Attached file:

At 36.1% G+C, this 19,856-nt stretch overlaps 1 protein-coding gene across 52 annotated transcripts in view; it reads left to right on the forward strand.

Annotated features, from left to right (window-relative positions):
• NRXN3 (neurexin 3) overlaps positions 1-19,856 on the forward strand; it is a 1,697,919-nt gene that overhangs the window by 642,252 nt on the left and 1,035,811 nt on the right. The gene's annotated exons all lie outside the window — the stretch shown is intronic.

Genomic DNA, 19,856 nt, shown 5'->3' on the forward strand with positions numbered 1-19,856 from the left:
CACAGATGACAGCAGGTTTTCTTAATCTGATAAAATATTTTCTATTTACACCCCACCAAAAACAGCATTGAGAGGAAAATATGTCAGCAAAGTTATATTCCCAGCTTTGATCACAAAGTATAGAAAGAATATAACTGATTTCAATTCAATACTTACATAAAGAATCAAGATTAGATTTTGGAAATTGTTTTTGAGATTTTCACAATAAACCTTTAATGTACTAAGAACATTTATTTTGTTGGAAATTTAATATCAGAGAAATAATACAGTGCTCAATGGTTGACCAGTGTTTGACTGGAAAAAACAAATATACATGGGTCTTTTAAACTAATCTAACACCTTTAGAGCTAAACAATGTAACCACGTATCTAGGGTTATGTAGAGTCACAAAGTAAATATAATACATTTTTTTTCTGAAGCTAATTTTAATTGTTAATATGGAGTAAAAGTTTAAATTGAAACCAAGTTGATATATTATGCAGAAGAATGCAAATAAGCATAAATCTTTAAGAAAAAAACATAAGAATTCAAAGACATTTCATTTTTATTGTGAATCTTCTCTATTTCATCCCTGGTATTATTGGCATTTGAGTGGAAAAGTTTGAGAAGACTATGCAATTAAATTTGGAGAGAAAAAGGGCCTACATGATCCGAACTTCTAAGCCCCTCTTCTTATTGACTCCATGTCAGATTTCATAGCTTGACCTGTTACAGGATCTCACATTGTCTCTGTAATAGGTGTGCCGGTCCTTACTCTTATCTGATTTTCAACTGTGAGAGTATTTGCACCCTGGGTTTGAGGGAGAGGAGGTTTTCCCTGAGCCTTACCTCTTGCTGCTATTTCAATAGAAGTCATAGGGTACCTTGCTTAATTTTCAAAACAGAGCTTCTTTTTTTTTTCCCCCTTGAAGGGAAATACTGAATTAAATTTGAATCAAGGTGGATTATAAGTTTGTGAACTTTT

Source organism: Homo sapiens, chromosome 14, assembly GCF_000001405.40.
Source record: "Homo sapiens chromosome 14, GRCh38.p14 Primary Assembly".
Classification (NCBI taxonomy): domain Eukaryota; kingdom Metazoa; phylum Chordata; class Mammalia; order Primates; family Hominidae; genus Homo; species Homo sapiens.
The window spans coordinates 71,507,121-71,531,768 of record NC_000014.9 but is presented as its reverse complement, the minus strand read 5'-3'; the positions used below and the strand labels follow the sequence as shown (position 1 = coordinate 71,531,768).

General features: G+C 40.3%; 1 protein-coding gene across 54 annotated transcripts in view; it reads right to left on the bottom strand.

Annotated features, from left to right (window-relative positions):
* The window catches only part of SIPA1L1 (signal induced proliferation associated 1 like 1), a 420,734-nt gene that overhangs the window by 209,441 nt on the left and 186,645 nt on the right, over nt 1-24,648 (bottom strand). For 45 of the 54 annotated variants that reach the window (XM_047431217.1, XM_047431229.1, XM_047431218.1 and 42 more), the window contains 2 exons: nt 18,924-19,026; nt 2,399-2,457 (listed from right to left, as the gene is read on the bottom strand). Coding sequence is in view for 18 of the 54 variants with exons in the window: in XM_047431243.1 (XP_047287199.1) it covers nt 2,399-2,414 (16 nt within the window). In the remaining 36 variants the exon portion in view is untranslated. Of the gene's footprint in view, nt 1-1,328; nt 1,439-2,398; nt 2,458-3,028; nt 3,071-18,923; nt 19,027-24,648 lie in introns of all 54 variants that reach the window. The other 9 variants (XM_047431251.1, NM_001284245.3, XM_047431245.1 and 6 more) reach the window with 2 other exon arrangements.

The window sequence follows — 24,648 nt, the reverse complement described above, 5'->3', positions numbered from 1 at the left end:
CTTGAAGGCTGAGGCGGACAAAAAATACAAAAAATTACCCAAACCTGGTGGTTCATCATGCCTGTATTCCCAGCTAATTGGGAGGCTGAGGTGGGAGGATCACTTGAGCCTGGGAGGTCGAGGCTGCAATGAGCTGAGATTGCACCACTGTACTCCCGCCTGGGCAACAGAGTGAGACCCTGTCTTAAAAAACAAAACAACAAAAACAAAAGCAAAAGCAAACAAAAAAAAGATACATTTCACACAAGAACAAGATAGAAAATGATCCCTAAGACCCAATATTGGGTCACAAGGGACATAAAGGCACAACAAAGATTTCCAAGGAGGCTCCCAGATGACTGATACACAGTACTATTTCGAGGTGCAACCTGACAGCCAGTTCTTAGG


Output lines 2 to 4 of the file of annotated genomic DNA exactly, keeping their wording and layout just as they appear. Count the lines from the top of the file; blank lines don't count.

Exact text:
Annotated features, from left to right (window-relative positions):
• NRXN3 (neurexin 3) overlaps positions 1-19,856 on the forward strand; it is a 1,697,919-nt gene that overhangs the window by 642,252 nt on the left and 1,035,811 nt on the right. The gene's annotated exons all lie outside the window — the stretch shown is intronic.

Genomic DNA, 19,856 nt, shown 5'->3' on the forward strand with positions numbered 1-19,856 from the left: